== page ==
The Boy Who Loved


I didn’t expect to hear those words for at least another few years but my six year old autistic son said them to me the other day.


Because his most treasured friend in all the universe had lost her voice!

Her name is Hedwig and once upon a time she was Harry Potter’s faithful companion. Anybody who’s read the HP books or seen the films will know of Hedwig’s fate but in The Boy’s world, she is very much alive.

She arrived via Father Christmas last year and we thought he would explode with joy. It was THE best present in the entire world!

Autistic people have obsessions. The Boy’s started with numbers when he was three and he wowed his teachers at school by knowing his entire 12 times table at the age of four. His photographic memory means that he only has to see something once to remember it – most helpful when it comes to exams!

This obsession lasted two years and then owls took over after hearing The Owl Babies at school. He was especially taken with ‘Bill’ who always wants his mummy, like he does.

Then we watched Harry Potter and the Philosophers Stone and he saw the owls, in particular, Harry’s snowy owl – Hedwig.

And it was love at first sight.

It’s the intensity of an interest which makes it an obsession and owls help The Boy cope with the uncertainties of life. They are his constant companions and his bedroom is full of owl paraphernalia. At school they keep one especially for him to cuddle when he feels anxious and as a reward for effort he is allowed to take his special friend into school with him at the end of the week.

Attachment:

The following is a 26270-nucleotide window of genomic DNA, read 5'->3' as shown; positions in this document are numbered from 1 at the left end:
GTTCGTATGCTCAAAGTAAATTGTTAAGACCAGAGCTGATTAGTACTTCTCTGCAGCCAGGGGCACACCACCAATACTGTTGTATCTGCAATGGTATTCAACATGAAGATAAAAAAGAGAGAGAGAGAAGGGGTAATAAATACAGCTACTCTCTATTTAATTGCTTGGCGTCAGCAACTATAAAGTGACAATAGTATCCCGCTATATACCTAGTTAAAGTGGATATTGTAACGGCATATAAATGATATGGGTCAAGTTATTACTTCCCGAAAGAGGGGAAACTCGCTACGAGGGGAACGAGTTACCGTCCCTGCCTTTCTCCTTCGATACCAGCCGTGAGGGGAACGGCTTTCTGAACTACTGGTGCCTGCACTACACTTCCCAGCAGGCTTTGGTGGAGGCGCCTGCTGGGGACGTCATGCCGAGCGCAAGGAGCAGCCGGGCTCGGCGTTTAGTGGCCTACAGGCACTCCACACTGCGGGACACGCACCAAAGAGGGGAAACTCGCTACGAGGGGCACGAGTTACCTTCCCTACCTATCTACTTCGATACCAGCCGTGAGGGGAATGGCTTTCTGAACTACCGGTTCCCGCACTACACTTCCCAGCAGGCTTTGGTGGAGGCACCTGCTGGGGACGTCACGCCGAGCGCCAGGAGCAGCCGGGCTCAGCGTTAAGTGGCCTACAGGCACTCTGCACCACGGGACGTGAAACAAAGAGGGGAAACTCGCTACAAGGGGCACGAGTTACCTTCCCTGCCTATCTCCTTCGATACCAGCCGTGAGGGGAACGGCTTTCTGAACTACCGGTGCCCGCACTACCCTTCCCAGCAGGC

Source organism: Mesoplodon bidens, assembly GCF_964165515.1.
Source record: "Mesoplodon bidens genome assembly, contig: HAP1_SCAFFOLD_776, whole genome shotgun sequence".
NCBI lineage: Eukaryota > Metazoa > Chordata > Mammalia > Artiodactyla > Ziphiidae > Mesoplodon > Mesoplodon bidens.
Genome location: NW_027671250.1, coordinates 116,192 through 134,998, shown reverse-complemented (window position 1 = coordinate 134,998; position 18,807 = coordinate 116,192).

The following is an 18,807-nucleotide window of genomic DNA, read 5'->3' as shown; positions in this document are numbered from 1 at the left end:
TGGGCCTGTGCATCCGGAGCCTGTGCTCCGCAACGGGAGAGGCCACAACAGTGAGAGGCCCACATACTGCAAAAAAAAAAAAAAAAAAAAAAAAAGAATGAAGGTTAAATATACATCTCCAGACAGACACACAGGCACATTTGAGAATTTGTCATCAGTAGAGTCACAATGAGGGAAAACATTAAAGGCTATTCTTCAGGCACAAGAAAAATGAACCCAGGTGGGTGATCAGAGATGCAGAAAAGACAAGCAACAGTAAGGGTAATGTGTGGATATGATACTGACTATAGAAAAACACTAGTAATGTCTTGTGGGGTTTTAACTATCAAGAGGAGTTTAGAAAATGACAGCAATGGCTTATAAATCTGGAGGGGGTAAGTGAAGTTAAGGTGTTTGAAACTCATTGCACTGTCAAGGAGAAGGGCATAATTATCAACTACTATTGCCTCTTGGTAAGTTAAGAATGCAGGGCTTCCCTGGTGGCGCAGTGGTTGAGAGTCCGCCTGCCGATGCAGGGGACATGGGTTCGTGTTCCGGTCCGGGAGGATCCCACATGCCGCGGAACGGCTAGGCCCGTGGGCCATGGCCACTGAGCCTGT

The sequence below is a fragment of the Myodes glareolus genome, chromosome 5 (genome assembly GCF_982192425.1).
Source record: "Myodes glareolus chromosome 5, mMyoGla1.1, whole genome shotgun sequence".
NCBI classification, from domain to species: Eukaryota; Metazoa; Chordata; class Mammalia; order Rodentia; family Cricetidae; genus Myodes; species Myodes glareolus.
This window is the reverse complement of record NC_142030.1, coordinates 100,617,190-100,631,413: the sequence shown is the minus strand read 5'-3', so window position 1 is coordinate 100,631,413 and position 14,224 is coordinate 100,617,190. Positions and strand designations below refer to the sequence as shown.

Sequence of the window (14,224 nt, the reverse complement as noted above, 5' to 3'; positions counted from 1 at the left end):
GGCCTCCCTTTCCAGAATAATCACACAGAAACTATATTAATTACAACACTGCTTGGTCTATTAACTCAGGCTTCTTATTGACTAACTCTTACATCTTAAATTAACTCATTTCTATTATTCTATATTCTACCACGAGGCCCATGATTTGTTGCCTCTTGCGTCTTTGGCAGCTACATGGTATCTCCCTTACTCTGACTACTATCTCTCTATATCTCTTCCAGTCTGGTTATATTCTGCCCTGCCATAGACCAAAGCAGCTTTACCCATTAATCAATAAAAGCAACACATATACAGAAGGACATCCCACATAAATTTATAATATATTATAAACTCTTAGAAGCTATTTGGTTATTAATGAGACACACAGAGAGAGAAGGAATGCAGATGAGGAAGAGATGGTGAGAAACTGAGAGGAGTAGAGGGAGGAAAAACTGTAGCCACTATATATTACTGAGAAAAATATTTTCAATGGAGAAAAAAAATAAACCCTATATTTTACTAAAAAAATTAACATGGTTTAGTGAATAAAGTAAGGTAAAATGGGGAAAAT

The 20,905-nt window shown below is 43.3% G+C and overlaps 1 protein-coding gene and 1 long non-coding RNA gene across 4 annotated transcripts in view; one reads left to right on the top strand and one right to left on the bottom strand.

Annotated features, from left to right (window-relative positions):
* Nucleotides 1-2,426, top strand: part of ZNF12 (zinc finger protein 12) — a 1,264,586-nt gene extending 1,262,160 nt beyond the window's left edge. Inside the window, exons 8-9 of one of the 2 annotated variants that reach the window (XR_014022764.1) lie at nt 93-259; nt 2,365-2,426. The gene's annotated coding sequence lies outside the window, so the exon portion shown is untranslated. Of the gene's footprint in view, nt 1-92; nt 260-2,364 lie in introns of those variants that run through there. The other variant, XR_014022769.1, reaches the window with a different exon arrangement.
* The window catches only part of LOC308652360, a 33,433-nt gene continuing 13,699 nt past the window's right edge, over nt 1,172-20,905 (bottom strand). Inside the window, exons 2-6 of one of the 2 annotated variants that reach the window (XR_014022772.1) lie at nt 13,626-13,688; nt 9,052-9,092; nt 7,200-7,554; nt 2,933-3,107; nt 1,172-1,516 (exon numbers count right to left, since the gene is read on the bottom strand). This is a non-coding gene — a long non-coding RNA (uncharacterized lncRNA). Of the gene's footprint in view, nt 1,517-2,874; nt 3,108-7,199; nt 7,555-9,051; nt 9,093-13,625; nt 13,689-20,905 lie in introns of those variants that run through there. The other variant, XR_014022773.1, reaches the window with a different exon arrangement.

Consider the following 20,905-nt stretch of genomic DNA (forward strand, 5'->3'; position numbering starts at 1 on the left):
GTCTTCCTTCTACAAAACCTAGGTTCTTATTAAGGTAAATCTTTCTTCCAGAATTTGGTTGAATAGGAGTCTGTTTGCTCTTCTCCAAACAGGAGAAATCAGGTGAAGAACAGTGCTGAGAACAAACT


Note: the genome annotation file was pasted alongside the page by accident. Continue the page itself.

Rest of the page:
Last week was a good week for The Boy. Despite being poorly and missing a day, he was able to do some work in the classroom which is a huge thing for him to cope with. He chose to take Hedwig to school on Friday and went in full of smiles as he was so happy to be spending the day with his special friend.

However, joy turned into distress at home time when he came in crying his heart out.

“You HAVE to make Hedwig talk Mummy, she’s lost her voice!”

Hedwig’s ‘voice’ is a small button located in her wing that produces owl noises and by the sound of it, it had seen some serious action that day because it was barely audible. I knew that there was no way to change the battery as it’s sewn into the toy. Once it’s worn out, that’s it – although I didn’t realise this when I ordered it.

Struggling to find the right words to say to comfort him, I ended up saying entirely the wrong thing..